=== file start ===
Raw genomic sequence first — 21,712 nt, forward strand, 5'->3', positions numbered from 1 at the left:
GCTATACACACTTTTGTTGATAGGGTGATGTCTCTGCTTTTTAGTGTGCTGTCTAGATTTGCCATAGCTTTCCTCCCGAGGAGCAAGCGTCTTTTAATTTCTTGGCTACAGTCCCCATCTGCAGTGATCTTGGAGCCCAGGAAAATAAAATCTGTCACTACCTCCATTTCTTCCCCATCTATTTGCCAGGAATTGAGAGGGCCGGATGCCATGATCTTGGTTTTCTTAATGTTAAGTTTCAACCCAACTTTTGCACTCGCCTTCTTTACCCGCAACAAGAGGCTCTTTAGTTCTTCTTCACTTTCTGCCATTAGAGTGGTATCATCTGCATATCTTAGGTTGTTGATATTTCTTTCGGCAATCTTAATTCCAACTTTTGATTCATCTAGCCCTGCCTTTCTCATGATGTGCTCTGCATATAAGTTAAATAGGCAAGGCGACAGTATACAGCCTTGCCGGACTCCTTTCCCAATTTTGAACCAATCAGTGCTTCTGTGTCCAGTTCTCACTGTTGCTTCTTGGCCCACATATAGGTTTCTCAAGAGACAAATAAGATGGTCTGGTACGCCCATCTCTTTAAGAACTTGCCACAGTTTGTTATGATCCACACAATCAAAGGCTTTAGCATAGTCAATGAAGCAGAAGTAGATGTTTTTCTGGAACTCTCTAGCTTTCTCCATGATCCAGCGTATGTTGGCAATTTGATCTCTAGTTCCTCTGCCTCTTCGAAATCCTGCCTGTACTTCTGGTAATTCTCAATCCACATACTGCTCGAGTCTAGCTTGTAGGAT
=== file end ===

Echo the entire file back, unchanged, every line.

Raw genomic sequence first — 21,712 nt, forward strand, 5'->3', positions numbered from 1 at the left:
GCTATACACACTTTTGTTGATAGGGTGATGTCTCTGCTTTTTAGTGTGCTGTCTAGATTTGCCATAGCTTTCCTCCCGAGGAGCAAGCGTCTTTTAATTTCTTGGCTACAGTCCCCATCTGCAGTGATCTTGGAGCCCAGGAAAATAAAATCTGTCACTACCTCCATTTCTTCCCCATCTATTTGCCAGGAATTGAGAGGGCCGGATGCCATGATCTTGGTTTTCTTAATGTTAAGTTTCAACCCAACTTTTGCACTCGCCTTCTTTACCCGCAACAAGAGGCTCTTTAGTTCTTCTTCACTTTCTGCCATTAGAGTGGTATCATCTGCATATCTTAGGTTGTTGATATTTCTTTCGGCAATCTTAATTCCAACTTTTGATTCATCTAGCCCTGCCTTTCTCATGATGTGCTCTGCATATAAGTTAAATAGGCAAGGCGACAGTATACAGCCTTGCCGGACTCCTTTCCCAATTTTGAACCAATCAGTGCTTCTGTGTCCAGTTCTCACTGTTGCTTCTTGGCCCACATATAGGTTTCTCAAGAGACAAATAAGATGGTCTGGTACGCCCATCTCTTTAAGAACTTGCCACAGTTTGTTATGATCCACACAATCAAAGGCTTTAGCATAGTCAATGAAGCAGAAGTAGATGTTTTTCTGGAACTCTCTAGCTTTCTCCATGATCCAGCGTATGTTGGCAATTTGATCTCTAGTTCCTCTGCCTCTTCGAAATCCTGCCTGTACTTCTGGTAATTCTCAATCCACATACTGCTCGAGTCTAGCTTGTAGGAT